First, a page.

Religion Creation Story Lesson Plan Essay
“Woman Who Fell From the Sky” Lesson Plan This essay will present a cross-curricular lesson on a Native-American creation story/myth. It will be organized in four parts. These will include a detailed description of the topic, instructional objectives and learner goals, detailed content of the instruction and an art-based extension of the lesson. The lesson will comply with the learning areas of the Social Studies, Language Arts, and the Ethics and Religious Culture programs as per the Quebec Education Plan.It is geared to a Cycle III classroom (Grades 5 and 6).
These students may have already looked at some aspects of Native American culture in their Social Studies and/or Language Arts classes from previous grade levels; therefore, this lesson will build upon their current knowledge and add the dimension of faith which may not necessarily have been explored. This faith dimension will be the main focus of the lesson. As it will be taught in an inner-city school setting, the class will have a variety of diverse learners from different socio-economic, ethnic and religious backgrounds.As a result, they will bring varied levels of educational and cultural knowledge to the lesson which will create a rich learning environment for all.
This lesson will be part of a larger unit presenting creation or origin stories from a variety of faith traditions. This unit and its lessons will allow students to understand the importance of creation stories and their role in a particular faith or culture. These stories vary by culture and typically reflect the worldview of the people and their natural surroundings, animals and other objects associated with their region.The word myth comes from the Greek word mythos, which simply means “story” and encompasses the meanings of legend, story, speech, word, and thought (Ferguson). A myth is an anonymous, traditional story that explains a belief, a custom, or a mysterious natural phenomenon. These stories are meant, in various cultures, to explain to people what their values were. They were often delivered in the form of a story for entertainment and memorizing purposes.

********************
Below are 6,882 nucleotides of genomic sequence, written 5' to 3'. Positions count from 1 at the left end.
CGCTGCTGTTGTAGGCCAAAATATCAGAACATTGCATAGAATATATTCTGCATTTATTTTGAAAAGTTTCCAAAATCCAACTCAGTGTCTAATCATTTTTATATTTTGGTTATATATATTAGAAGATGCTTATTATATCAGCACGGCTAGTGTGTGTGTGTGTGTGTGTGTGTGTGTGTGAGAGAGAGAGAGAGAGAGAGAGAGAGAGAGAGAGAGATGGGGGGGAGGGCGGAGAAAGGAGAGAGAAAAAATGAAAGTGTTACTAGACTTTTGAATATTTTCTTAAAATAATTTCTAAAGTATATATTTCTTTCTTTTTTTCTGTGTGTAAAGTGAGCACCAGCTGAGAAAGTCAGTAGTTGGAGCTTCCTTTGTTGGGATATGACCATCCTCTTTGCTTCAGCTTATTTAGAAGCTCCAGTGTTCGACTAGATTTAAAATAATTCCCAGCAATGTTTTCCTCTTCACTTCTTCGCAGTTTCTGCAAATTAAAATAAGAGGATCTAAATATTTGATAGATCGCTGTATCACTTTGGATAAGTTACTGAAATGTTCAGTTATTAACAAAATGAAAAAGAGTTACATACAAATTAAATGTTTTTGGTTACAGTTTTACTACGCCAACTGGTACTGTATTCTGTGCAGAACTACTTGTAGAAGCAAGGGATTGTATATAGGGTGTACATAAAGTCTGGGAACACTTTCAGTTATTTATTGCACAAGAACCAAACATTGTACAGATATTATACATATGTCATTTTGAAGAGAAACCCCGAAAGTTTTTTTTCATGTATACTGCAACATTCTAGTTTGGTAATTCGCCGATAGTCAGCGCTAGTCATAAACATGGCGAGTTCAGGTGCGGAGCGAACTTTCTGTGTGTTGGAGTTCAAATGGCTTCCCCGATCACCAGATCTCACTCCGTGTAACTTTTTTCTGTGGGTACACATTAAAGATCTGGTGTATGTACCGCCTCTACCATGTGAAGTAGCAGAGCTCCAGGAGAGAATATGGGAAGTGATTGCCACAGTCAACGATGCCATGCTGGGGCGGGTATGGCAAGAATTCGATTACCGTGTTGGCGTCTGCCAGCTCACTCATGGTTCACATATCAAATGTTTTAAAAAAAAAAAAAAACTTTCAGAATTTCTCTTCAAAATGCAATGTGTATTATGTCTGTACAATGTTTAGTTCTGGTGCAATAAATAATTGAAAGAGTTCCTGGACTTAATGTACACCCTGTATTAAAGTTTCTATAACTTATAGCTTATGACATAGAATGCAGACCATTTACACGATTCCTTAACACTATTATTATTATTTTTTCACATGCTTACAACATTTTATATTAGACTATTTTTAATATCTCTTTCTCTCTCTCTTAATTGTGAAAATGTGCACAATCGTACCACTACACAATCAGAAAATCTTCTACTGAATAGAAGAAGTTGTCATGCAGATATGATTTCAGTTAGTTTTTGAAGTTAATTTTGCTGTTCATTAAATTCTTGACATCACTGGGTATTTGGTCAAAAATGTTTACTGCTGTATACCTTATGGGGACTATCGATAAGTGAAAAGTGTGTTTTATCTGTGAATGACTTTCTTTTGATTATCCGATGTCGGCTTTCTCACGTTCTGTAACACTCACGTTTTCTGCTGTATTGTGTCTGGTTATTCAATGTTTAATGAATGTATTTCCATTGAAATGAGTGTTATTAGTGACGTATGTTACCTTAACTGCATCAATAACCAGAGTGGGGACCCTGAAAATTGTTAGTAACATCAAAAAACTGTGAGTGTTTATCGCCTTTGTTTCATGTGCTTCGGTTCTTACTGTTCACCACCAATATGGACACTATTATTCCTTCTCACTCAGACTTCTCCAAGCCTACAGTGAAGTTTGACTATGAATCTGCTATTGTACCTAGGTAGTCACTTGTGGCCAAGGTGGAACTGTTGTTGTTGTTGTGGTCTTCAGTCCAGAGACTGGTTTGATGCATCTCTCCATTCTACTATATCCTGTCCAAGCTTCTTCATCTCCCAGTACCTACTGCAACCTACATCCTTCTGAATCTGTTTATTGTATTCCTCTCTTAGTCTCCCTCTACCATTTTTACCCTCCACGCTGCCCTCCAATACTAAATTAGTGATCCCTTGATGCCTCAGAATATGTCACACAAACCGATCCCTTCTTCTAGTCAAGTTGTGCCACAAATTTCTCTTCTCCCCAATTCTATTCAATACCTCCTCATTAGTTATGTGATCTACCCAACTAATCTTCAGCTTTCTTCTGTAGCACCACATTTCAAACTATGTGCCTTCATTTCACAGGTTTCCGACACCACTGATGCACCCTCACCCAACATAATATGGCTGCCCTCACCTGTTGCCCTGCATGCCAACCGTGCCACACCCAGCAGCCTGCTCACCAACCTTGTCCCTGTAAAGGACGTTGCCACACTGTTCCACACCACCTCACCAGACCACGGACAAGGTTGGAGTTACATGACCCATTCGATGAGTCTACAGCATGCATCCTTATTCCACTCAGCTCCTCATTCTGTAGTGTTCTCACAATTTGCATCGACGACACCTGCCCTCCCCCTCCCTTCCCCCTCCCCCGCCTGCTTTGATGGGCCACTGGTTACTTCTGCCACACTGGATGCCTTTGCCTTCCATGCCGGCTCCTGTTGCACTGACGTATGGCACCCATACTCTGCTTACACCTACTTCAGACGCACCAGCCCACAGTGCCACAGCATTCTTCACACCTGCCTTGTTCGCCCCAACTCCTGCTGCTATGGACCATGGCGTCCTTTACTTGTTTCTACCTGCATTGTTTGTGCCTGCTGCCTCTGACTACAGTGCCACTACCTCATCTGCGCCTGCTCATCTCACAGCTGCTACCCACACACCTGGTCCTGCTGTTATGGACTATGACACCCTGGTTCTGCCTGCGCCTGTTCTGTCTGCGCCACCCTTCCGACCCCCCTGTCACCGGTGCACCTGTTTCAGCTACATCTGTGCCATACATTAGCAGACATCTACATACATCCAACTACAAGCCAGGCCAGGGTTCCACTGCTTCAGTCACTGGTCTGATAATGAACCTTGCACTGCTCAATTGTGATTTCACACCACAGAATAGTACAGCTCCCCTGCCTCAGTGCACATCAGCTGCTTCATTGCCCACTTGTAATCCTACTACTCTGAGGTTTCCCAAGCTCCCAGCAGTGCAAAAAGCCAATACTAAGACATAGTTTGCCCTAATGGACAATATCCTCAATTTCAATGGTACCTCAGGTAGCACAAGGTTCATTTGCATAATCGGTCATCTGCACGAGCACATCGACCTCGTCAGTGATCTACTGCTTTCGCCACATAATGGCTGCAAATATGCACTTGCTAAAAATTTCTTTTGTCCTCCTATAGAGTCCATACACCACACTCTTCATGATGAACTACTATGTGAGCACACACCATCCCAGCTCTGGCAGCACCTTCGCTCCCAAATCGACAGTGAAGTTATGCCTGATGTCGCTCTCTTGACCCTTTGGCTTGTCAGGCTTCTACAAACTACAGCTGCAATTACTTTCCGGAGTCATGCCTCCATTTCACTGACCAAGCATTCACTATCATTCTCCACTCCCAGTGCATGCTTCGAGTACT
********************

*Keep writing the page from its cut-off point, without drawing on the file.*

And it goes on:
They are some of the world’s oldest stories.People have told myths and folktales since language was created, keeping them alive and vital through the centuries by word of mouth. Myths and folktales are important in every world culture. They attempt to explain the how and why of life and are specifically concerned with the origin of things (Merriam-Webster). According to Encyclopedia Britannica, creation stories are “symbolic narrative[s] of the creation and organization of the world as understood in a particular tradition. A society without stories about its beginnings, its heroes, and its deepest values is like a person without a name, a family without roots. Creation stories or myths are an important way of obtaining information regarding people’s beliefs about how the world originated.
While a myth is usually regarded as fictional; certain myths and creation stories are “true to the people who transmit them” (Eddy). This lesson will focus on one particular creation story, that of the Iroquois people: “Woman Who Fell From the Sky”. This lesson has a few learning objectives.
Students will read the creation story and evaluate the impact this may have had on the Iroquois culture and belief system. Students will be able to recognize and describe character traits that are valued in Native American culture and explain how their creation stories help teach the culture. They will also be able to compare this creation story with others from the unit, for example, the Judeo-Christian narrative. Lastly, students will be able to represent their learning in a creative re-telling of the story. The lesson will begin with a brief introduction to activate prior knowledge.